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US Planemakers Join Bidders for Iran Market

US Planemakers Join Bidders for Iran Market US Planemakers Join Bidders for Iran Market

US President Barack Obama took another step toward implementing the Iran nuclear deal on Friday, by ordering that a decade-long ban on sales of civilian aircraft to Iran be lifted.

The American daily USA Today wrote in its website that the move comes as the United Nations nuclear watchdog was expected to confirm on Saturday that Iran has lived up to its promise to limit its nuclear program, which would in turn lead to the lifting of sanctions.

This is part of the deal reached between Tehran and P5+1 group of countries (the US, the UK, France, Russia, China and Germany) on July 14, 2015.

The largest US planemaker Boeing, along with other western manufacturers, had been prohibited from doing any dealings with Iran as of the 1979 Islamic Revolution until November 2013, when an interim nuclear deal was reached between Iran and world powers.

On October 2014, Boeing confirmed it had sold aircraft-related goods to Iran Air. The Chicago-based Aerospace and Defense Company said in a public filing that it sold aircraft manuals, drawings, navigation charts and data to Iran Air to help improve the safety of Iran’s civil aviation industry.

However, sales of aircraft remained banned until recently.

Boeing and General Electric earlier said they had received export licenses from the US Office of Foreign Assets Control allowing them to sell parts for commercial aircraft to Iran under temporary sanctions relief.

Iran’s fleet of 25 years in age, however, needs more than navigation charts to renovate its dilapidated infrastructure. According to Iran Civil Aviation Organization, Iran needs 400-500 civil planes in the next 10 years to refurbish its fleet.

CAO’s deputy chief, Mohammad Khodakarami, has said the government held talks with international planemakers for the purchase of 10 passenger planes as soon as the sanctions are lifted, noting that the new planes will join the Iranian fleet by the end of the current Iranian year (March 19, 2016).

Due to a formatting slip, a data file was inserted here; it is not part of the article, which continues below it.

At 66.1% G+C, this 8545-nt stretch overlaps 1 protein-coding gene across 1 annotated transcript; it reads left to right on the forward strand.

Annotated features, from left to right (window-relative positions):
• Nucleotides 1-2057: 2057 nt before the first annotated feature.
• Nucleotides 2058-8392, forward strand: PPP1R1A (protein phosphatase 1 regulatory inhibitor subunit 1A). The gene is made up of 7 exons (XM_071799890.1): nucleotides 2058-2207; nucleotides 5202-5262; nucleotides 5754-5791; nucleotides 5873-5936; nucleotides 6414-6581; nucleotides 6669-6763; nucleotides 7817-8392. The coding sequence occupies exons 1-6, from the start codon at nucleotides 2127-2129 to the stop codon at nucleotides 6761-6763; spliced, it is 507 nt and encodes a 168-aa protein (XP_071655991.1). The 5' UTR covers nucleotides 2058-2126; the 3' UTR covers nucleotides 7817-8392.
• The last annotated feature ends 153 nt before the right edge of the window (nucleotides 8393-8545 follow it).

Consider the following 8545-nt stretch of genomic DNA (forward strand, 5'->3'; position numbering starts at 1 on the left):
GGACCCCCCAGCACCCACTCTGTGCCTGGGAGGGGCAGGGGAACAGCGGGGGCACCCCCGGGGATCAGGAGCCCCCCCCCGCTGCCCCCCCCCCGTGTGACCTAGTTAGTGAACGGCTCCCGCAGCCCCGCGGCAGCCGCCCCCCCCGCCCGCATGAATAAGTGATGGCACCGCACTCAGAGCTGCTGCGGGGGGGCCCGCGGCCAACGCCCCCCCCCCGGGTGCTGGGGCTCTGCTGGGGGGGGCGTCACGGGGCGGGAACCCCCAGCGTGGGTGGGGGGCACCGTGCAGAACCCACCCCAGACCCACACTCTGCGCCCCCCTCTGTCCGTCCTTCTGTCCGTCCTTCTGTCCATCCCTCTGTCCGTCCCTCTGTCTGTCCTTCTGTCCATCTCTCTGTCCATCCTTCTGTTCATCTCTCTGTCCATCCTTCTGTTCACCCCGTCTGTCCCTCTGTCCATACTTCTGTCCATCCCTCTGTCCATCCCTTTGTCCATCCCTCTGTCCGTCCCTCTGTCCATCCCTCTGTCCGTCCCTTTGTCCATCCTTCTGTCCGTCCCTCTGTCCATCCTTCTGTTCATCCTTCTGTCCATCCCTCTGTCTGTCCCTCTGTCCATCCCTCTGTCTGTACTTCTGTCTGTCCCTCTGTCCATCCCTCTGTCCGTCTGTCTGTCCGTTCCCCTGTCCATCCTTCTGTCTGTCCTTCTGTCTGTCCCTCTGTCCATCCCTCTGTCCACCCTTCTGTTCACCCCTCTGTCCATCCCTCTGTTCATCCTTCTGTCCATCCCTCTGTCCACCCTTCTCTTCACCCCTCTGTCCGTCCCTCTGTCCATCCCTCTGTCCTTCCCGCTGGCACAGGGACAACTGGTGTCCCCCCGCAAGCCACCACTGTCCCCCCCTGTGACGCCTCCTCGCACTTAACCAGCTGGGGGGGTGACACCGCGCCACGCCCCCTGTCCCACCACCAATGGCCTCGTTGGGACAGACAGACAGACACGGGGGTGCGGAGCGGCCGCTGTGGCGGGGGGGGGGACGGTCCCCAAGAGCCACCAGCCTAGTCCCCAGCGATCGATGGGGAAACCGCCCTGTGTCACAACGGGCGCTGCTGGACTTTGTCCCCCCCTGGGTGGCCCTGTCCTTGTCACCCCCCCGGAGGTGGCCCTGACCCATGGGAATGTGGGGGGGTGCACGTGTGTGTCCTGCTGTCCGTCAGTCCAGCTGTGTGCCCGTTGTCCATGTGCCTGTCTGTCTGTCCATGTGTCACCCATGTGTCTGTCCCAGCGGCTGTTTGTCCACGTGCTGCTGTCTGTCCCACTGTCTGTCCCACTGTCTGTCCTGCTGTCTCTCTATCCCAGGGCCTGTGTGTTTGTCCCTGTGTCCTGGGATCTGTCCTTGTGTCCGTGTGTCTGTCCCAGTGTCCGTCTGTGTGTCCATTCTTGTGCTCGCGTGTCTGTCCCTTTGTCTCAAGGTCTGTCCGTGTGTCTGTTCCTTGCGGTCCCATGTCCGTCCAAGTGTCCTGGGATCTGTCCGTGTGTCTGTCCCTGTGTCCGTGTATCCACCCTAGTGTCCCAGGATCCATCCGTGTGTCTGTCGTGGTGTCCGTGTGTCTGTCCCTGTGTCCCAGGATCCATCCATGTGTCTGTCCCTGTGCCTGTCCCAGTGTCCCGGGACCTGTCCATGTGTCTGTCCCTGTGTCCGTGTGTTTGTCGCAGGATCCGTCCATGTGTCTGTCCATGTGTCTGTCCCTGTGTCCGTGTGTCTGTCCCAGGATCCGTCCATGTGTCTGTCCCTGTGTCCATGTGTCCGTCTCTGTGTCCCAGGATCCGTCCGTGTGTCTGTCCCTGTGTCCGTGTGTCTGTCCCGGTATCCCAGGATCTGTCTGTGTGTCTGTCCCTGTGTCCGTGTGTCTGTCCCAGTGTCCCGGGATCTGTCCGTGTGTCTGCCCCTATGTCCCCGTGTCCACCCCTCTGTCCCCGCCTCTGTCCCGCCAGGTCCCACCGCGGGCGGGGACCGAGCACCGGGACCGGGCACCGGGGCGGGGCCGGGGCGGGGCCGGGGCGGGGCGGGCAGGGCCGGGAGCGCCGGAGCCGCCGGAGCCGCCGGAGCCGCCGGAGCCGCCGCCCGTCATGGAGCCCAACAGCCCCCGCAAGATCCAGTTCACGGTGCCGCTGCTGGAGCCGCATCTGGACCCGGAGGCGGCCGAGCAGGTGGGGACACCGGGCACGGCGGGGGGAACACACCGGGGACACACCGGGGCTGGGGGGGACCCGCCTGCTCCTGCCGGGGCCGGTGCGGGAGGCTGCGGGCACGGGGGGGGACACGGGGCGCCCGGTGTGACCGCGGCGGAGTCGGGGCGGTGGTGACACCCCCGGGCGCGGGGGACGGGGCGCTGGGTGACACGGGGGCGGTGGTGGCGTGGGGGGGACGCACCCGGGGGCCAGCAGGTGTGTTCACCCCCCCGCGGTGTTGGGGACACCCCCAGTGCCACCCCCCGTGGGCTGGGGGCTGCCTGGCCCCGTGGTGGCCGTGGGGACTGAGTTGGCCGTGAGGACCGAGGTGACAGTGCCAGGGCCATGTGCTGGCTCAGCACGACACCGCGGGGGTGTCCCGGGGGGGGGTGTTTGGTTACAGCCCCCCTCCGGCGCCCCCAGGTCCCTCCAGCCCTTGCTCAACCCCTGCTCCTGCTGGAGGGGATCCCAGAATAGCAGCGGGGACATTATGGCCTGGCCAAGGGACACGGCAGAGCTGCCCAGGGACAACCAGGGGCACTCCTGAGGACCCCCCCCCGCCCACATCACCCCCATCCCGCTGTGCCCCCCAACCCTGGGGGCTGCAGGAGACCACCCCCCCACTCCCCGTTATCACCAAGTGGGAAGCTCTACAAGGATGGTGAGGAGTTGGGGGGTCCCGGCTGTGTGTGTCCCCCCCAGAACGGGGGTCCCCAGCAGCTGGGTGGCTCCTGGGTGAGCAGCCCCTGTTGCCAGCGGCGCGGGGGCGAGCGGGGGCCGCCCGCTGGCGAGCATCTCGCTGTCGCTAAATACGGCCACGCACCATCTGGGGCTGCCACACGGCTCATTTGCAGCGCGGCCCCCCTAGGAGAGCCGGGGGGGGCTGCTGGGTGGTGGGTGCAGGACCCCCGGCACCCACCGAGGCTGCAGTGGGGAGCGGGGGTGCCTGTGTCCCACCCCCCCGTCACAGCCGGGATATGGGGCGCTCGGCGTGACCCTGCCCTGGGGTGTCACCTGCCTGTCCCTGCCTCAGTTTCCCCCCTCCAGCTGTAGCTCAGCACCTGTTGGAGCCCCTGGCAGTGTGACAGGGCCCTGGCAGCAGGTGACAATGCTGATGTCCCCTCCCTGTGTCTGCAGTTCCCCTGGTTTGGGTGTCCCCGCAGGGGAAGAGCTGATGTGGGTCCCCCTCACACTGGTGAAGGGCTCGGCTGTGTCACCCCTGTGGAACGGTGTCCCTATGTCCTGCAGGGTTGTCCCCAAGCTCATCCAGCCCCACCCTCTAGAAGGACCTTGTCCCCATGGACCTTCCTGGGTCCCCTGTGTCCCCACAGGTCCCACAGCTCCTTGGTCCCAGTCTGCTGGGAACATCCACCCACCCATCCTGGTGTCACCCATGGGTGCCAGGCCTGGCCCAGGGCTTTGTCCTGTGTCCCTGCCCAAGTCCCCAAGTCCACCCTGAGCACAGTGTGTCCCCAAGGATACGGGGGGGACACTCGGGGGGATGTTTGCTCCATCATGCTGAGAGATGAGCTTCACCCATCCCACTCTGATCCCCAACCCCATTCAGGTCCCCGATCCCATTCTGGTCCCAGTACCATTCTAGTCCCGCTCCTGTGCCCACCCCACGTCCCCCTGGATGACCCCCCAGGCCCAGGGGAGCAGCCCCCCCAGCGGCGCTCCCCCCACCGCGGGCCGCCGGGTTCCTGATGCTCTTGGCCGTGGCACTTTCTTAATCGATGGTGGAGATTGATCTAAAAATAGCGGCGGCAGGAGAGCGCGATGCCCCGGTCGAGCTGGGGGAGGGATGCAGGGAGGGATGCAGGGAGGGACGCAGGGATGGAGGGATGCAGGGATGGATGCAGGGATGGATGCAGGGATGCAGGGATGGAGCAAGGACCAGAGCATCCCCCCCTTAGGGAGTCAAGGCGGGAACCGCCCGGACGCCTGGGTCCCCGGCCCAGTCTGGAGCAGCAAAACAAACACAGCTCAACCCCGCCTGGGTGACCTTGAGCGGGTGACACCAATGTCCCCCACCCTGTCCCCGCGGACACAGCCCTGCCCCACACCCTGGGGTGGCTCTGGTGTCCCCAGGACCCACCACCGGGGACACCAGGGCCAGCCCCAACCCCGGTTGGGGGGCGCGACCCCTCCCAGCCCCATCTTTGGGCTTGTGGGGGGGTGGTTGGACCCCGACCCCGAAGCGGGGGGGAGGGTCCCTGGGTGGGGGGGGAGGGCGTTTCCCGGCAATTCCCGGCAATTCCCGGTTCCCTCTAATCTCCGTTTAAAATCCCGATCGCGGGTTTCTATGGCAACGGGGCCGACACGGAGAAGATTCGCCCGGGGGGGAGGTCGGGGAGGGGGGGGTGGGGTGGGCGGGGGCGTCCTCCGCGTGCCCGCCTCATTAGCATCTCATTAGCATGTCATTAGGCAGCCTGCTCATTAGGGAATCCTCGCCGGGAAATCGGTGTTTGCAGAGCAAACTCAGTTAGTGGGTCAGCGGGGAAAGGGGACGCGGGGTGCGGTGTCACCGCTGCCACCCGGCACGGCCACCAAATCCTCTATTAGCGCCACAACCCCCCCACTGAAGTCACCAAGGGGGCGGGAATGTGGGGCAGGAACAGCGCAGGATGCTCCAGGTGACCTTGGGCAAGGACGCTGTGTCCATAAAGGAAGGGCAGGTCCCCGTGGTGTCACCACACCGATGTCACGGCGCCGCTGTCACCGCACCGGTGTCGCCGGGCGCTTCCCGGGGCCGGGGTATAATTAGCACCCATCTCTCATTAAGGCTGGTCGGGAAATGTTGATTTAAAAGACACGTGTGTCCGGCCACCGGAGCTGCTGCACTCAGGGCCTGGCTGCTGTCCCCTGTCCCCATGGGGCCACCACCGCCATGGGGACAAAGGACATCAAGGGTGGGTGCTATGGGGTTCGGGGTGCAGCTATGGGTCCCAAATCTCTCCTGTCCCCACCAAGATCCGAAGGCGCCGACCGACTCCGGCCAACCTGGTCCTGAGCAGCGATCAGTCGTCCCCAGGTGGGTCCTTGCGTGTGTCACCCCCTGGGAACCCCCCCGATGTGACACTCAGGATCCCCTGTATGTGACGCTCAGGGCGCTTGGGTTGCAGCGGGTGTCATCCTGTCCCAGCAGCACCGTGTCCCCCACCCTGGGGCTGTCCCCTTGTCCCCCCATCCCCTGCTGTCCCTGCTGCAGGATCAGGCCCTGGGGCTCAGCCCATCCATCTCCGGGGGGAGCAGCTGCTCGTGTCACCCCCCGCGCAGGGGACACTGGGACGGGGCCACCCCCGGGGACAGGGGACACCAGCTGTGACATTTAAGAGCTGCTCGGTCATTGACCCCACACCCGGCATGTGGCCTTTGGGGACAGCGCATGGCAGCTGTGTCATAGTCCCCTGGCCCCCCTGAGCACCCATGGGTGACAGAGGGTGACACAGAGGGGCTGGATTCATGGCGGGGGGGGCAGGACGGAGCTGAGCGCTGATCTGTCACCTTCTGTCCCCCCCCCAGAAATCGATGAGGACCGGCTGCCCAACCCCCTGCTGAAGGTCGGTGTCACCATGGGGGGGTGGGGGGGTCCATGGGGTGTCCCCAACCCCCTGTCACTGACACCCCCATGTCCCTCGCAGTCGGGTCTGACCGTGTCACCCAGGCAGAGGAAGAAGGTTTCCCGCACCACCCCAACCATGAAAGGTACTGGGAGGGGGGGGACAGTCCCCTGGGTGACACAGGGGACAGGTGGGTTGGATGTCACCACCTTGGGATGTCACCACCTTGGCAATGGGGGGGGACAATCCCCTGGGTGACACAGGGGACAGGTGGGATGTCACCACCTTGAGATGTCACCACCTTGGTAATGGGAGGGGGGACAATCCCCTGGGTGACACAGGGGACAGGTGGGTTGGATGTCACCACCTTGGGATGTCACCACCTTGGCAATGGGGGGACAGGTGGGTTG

Ever since the landmark nuclear deal, Boeing’s name has been mentioned by experts many times alongside French giant Airbus as the best options for the modernization of Iran’s fleet.

Khodakarami earlier said Iran would buy a total of 80-90 planes per year from the two planemakers in the first phase of renovating its air fleet.

Iranian President Hassan Rouhani in mid-November said Iran will probably sign a deal to buy Airbus aircraft during his France visit, which was postponed due to deadly terrorist attacks in Paris.

“We already use Airbus or Boeing planes today. Usually when conditions are right, our buyers will buy from one or the other, and probably it will be Airbus,” he said.

Meanwhile, Iranian airlines might consider other alternatives as well, such as the world’s third manufacturer, Brazilian Embraer, and Russia’s Sukhoi Super Jet 100, which happen to be more affordable.

After a boom in airplane demand, the major western manufacturers are sold out for most of the rest of the decade.

“There is not much choice because of the way production lines are sold out,” said Tony Whitty, CEO of UK-based aircraft trading company Cabot Aviation. “In the short term, if you go to Airbus and Boeing, you have got to wait three or four years.”

Moreover, amid chronic financial woes facing Iranian airlines, as a result of years of sanctions, they are also opting for leasing or buying secondhand aircraft to meet their short-term needs.

Obama’s green light to Boeing for doing business with Iran comes at a time when world commentators as well as US-based analysts voice concern that American companies are losing big in the competition to enter the reemerging Iranian market.

Boeing is one of many US companies, including Apple, US automakers, engine manufacturer General Electric and the country's oil companies, waiting for the US unilateral sanctions against Iran to be lifted so that they could benefit from Iran’s opportunities.

 

Financialtribune.com